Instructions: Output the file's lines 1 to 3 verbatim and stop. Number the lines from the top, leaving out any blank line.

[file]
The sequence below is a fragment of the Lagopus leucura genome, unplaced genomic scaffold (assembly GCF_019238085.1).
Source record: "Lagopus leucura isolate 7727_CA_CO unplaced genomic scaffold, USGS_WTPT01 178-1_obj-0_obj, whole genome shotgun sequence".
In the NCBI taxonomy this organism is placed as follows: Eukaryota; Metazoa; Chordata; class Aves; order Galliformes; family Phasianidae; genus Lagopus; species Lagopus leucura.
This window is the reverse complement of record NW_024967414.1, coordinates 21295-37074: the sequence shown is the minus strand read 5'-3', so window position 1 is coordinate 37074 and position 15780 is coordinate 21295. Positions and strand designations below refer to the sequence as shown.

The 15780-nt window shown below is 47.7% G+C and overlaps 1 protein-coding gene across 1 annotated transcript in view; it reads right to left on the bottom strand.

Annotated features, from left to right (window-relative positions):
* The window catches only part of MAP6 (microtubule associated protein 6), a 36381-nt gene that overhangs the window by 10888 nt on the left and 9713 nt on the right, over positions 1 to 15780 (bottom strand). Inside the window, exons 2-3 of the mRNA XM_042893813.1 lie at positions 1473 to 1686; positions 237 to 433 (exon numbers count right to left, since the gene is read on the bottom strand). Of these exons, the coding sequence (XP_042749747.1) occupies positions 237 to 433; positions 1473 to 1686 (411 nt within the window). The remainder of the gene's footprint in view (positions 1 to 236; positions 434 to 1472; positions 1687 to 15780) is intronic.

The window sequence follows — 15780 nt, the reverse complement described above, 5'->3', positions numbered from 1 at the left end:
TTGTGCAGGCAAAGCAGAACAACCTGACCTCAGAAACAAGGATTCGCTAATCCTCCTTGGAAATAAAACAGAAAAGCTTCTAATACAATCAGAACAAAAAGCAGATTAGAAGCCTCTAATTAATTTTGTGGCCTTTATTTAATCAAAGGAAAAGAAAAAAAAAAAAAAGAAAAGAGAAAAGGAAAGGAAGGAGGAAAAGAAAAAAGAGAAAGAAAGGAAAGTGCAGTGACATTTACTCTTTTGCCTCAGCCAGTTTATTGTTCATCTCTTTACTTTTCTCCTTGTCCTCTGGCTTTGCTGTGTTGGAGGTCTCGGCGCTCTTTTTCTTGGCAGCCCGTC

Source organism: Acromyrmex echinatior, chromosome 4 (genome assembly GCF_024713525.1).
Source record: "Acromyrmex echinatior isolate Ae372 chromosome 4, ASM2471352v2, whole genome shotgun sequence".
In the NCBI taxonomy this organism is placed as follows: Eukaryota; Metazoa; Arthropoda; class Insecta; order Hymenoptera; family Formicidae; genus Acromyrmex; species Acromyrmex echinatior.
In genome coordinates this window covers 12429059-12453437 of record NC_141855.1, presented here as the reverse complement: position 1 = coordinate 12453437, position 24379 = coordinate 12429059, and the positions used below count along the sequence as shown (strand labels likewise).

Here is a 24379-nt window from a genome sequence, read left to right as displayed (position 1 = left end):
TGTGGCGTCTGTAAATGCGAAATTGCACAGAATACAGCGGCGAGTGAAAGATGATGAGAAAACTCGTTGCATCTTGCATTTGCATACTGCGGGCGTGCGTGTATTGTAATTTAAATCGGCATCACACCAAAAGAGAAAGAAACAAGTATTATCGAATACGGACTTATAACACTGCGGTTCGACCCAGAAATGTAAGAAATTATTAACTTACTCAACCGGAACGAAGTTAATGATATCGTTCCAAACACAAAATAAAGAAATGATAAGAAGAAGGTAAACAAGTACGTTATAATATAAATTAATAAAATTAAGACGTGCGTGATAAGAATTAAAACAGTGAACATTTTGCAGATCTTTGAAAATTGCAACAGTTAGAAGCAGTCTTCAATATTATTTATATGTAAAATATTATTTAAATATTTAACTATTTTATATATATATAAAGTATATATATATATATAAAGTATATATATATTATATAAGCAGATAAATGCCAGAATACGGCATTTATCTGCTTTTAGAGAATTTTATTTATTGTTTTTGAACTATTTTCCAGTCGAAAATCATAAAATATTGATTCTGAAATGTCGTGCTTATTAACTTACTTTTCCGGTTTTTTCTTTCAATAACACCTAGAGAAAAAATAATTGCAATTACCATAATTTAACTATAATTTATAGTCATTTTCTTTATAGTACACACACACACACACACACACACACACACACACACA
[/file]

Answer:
The sequence below is a fragment of the Lagopus leucura genome, unplaced genomic scaffold (assembly GCF_019238085.1).
Source record: "Lagopus leucura isolate 7727_CA_CO unplaced genomic scaffold, USGS_WTPT01 178-1_obj-0_obj, whole genome shotgun sequence".
In the NCBI taxonomy this organism is placed as follows: Eukaryota; Metazoa; Chordata; class Aves; order Galliformes; family Phasianidae; genus Lagopus; species Lagopus leucura.